The Fruits Menu and Drinks Menu Games have proved really popular, but you can of course do the same game with any topic.
For example, how about this Halloween/Colours/Candies versions?
1. Make sure the kids know the colours ( Pirates with the Coloured Beards is the best way at this time of year!)
2. Put up several picture cards of different coloured candies on the board.
(I’m in a nice mood today, I’ve made some up for you, hope you like them!)
3. Next to each candy write a price.
4. Put the kids in two teams.
5. The kids ask “What would you like?” or “Trick or Treat” or whatever question you are teaching.
(At a push, if you have to teach the Hi Friends! textbook, you could always use their “What do you want?” phrase, although I always cringe at such impolite English!)
6. You say “I’d like …. ” plus several coloured candies, e.g. I’d like a red candy, a blue candy and four purple candies.
7. The kids look at the prices of each candy, totally up the numbers and shout out the total price in English! The fastest gets a point for their team.
8. Repeat from step 5, this time the kid who got it right gets to chose this time!
I’ve been trying this out over the summer and it’s been great.
The trick is to keep the maths tough – remember the average elementary school kid has much better math skills – because they do it everyday – than the average adult. 🙂
You could also bring in the “How much?” phrase if you’ve done that lesson before.
Or next month you could try with “What would you like for Christmas?” with prices next to each present!
Do let me know what you think in the comments,
P.S. You could even do this with the transport theme or even the Halloween costumes theme.
P.P.S. I’ve just added more Halloween Games to the main Halloween page!
Love this idea!!! Taking a simple idea and making it challenging is a great technique to hold the kids attention. I have two elementary school classes at my school that this would be perfect for. Thanks heaps!!! And love the possibilities for both Halloween and Christmas use!!!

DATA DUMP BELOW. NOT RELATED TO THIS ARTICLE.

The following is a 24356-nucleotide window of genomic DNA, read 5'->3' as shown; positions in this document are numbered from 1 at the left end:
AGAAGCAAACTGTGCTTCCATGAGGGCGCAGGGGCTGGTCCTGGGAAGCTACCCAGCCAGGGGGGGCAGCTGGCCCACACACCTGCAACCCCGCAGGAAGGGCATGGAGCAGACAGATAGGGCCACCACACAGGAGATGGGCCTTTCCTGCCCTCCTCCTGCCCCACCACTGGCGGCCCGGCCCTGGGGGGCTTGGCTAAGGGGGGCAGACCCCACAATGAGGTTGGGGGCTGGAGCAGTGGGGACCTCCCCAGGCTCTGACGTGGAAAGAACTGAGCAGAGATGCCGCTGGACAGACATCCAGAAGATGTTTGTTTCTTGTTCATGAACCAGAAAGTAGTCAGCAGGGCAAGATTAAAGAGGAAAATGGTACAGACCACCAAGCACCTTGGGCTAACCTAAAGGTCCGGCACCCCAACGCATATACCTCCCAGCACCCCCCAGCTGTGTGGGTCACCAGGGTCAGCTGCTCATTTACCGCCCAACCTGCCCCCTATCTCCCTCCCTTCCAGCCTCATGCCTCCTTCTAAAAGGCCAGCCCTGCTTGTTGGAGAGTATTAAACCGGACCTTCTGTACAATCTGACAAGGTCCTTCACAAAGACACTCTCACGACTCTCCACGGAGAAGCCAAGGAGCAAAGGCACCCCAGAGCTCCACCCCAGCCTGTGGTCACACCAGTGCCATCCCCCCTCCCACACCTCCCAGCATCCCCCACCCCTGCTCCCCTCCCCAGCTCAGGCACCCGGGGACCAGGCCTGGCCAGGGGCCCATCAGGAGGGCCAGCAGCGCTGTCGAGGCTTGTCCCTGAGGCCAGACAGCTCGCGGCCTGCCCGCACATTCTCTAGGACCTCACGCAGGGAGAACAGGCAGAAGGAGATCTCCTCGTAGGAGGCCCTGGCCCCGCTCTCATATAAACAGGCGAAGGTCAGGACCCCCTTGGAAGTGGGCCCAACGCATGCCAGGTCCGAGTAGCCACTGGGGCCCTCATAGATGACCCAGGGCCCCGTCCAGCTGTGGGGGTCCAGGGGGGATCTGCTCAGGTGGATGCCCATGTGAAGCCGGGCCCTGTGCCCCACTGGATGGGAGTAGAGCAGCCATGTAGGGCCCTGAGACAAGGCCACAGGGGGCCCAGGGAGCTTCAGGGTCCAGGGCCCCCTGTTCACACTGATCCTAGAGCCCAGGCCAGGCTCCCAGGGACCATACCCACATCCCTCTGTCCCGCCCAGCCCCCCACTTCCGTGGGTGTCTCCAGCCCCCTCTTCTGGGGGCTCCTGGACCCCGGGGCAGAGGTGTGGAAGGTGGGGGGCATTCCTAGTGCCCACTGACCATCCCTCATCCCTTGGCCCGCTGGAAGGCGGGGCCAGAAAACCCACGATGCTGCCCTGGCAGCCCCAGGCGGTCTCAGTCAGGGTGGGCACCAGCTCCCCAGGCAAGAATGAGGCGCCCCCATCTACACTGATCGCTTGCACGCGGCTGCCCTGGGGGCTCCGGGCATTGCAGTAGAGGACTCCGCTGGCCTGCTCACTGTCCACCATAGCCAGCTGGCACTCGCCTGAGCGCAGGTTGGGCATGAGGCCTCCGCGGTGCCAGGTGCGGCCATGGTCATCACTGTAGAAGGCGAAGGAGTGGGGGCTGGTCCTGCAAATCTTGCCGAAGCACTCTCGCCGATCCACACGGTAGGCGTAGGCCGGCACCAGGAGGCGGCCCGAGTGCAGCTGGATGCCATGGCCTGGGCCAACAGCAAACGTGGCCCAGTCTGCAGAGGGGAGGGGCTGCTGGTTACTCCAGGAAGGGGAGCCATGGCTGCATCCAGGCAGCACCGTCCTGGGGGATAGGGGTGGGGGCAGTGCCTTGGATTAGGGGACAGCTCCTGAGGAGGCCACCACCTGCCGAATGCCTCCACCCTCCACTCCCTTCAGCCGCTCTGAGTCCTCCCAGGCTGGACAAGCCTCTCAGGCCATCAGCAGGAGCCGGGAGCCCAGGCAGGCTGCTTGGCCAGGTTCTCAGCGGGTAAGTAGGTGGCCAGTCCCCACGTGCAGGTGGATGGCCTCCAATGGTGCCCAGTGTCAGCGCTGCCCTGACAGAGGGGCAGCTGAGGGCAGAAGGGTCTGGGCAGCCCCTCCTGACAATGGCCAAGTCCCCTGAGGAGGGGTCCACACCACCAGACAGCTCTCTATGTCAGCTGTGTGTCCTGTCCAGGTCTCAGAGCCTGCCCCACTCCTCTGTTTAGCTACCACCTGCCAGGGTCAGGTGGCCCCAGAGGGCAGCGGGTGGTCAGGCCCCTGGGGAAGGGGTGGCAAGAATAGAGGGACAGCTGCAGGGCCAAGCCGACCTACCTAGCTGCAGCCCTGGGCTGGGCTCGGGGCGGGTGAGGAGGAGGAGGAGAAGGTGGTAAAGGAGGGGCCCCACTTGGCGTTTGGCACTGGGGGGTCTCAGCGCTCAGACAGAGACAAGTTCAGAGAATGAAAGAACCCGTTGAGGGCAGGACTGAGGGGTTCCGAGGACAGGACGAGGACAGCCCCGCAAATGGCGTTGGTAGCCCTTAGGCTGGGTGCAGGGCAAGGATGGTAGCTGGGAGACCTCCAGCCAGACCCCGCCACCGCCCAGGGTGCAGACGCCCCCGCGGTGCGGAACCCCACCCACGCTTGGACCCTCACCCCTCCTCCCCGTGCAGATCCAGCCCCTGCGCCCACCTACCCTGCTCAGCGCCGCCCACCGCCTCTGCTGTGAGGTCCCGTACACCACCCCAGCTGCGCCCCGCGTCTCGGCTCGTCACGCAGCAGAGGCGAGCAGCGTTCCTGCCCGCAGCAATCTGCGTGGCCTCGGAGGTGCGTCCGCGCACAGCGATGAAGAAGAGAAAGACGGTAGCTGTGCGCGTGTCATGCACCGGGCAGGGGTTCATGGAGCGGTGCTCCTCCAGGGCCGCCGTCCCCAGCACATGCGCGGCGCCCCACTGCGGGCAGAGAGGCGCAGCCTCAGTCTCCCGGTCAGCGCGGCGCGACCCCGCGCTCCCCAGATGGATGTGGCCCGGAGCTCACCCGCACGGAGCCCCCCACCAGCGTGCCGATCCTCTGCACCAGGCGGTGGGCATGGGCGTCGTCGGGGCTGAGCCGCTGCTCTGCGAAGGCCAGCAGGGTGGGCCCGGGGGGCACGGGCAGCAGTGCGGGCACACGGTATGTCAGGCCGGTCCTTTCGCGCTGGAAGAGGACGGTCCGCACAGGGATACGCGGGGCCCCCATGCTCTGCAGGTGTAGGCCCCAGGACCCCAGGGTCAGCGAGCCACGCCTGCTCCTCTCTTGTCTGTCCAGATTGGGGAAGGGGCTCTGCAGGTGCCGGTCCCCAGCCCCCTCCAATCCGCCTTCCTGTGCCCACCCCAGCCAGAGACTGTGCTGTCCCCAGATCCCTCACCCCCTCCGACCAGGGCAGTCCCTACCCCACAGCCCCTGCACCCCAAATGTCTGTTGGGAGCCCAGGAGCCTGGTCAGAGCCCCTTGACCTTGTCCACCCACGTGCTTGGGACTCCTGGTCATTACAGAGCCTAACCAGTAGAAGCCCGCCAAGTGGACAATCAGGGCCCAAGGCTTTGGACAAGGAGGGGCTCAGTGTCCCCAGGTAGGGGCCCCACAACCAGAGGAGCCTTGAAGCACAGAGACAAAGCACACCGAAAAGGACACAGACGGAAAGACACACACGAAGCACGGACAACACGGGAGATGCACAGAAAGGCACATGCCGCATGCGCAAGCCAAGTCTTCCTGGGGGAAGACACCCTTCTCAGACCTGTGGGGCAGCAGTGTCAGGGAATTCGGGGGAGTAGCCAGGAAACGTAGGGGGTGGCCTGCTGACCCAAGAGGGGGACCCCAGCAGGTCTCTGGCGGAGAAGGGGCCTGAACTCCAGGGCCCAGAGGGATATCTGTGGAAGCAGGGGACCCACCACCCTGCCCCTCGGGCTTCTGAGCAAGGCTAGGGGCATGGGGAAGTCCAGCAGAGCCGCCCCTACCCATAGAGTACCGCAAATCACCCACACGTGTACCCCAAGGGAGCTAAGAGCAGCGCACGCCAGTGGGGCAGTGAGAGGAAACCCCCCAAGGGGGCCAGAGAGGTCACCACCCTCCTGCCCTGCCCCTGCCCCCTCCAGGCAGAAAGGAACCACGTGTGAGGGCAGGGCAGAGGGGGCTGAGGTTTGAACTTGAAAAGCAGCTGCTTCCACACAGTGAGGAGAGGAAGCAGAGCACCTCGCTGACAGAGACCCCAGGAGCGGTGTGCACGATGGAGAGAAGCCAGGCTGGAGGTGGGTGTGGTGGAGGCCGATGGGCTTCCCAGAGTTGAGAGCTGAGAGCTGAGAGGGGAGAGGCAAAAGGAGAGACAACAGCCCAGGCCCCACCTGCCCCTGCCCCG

Great, simple but effective idea. I often use maths activities like this as I find that frequently it is the kids who don’t usually speak but are good at maths that answer the fastest. It helps their confidence and gets them involved.
In fact, I have just come out of a class where we were practising numbers up to 60. The HRT called out 2 or 3 students who told me their classroom number. I wrote these on the board, then added in +, – , x or division and =. The other kids shouted out the answer. They loved it!
Just an idea if you don’T have the time or equipment to print the cards:
Use real candies;
I got some tiny plastic “mayonaise cups” with a see through top ; in each one I put a different color candy and the price I wrote directly on the cup; very easy preperation and the kids love it because it looks so cute, and like a real shop.
As it’s halloween anyway, they can get a candy each at the end of the lesson.
For Christmas I will get those little cute erasers (おもしろ消しゴム） in the cups and play the game.
Thanks for the idea, Richard~
and great to see you, Julian!!!
Love this idea! A tip: you can use pictures or catalogues from your local supermarket, my pupils get overexcited every time they see the pictures of their favourite sweets or toys. I simplify the original prices, i.e 6 euros instead of 6.25, so they can count on their own….
Julian, I agree with you that such “number” games help shy kids, who are good at Maths, to feel more confident in the class 🙂
Richard;these really look super.And great ideas in the other comments.Thank you.
I was wondering if I could be a pain and ask you if you could make these into the small playing cards.It would be great help…..beg,beg!
Thanks again for everything.
Big thanks for the blog,really wish I could express how much it has kept me going in the last few months through bad health.Strangest things!
Hi Jaynie, thanks for the nice words, glad it helped!
For the Mini Cards, just set your printer to print them all on one page, instant mini cards!
Maybe the kids could bring their fluffy toy animals to class and have a ‘pet shop’ (with the prices on folded cards in front of each pet).
This sounds like a great game, thanks for putting it up! Also, thanks to Hanna for the tip about using pictures from an actual supermarket catalogue. I just have a question; I only teach two 8 year old students and was wondering how to adapt the game? I imagine competing against other students would motivate them a lot more, but if it’s just the two of them working together, it’s a bit more difficult.